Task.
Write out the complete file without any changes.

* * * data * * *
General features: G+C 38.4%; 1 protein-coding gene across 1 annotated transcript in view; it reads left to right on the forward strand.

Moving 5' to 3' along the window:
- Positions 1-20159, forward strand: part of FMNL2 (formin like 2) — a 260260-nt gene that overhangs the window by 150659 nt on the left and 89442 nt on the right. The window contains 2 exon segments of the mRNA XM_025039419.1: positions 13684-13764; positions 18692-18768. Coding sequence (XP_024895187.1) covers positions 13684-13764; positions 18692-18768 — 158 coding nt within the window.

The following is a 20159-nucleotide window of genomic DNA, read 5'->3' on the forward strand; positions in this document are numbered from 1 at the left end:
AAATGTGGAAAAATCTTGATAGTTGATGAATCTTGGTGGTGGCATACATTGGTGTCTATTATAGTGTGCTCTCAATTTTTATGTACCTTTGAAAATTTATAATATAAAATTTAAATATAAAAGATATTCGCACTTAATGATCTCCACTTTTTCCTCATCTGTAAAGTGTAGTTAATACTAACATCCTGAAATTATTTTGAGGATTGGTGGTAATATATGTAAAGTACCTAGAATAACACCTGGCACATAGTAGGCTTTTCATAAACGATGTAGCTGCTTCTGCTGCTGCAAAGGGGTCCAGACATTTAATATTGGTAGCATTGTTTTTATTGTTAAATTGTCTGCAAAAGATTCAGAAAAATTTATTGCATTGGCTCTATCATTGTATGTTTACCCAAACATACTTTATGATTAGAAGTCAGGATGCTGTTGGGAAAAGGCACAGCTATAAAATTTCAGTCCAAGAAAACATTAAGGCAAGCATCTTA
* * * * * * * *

General features: G+C 38.4%; 1 protein-coding gene across 1 annotated transcript in view; it reads left to right on the forward strand.

Moving 5' to 3' along the window:
- Positions 1-20159, forward strand: part of FMNL2 (formin like 2) — a 260260-nt gene that overhangs the window by 150659 nt on the left and 89442 nt on the right. The window contains 2 exon segments of the mRNA XM_025039419.1: positions 13684-13764; positions 18692-18768. Coding sequence (XP_024895187.1) covers positions 13684-13764; positions 18692-18768 — 158 coding nt within the window.

The following is a 20159-nucleotide window of genomic DNA, read 5'->3' on the forward strand; positions in this document are numbered from 1 at the left end:
AAATGTGGAAAAATCTTGATAGTTGATGAATCTTGGTGGTGGCATACATTGGTGTCTATTATAGTGTGCTCTCAATTTTTATGTACCTTTGAAAATTTATAATATAAAATTTAAATATAAAAGATATTCGCACTTAATGATCTCCACTTTTTCCTCATCTGTAAAGTGTAGTTAATACTAACATCCTGAAATTATTTTGAGGATTGGTGGTAATATATGTAAAGTACCTAGAATAACACCTGGCACATAGTAGGCTTTTCATAAACGATGTAGCTGCTTCTGCTGCTGCAAAGGGGTCCAGACATTTAATATTGGTAGCATTGTTTTTATTGTTAAATTGTCTGCAAAAGATTCAGAAAAATTTATTGCATTGGCTCTATCATTGTATGTTTACCCAAACATACTTTATGATTAGAAGTCAGGATGCTGTTGGGAAAAGGCACAGCTATAAAATTTCAGTCCAAGAAAACATTAAGGCAAGCATCTTA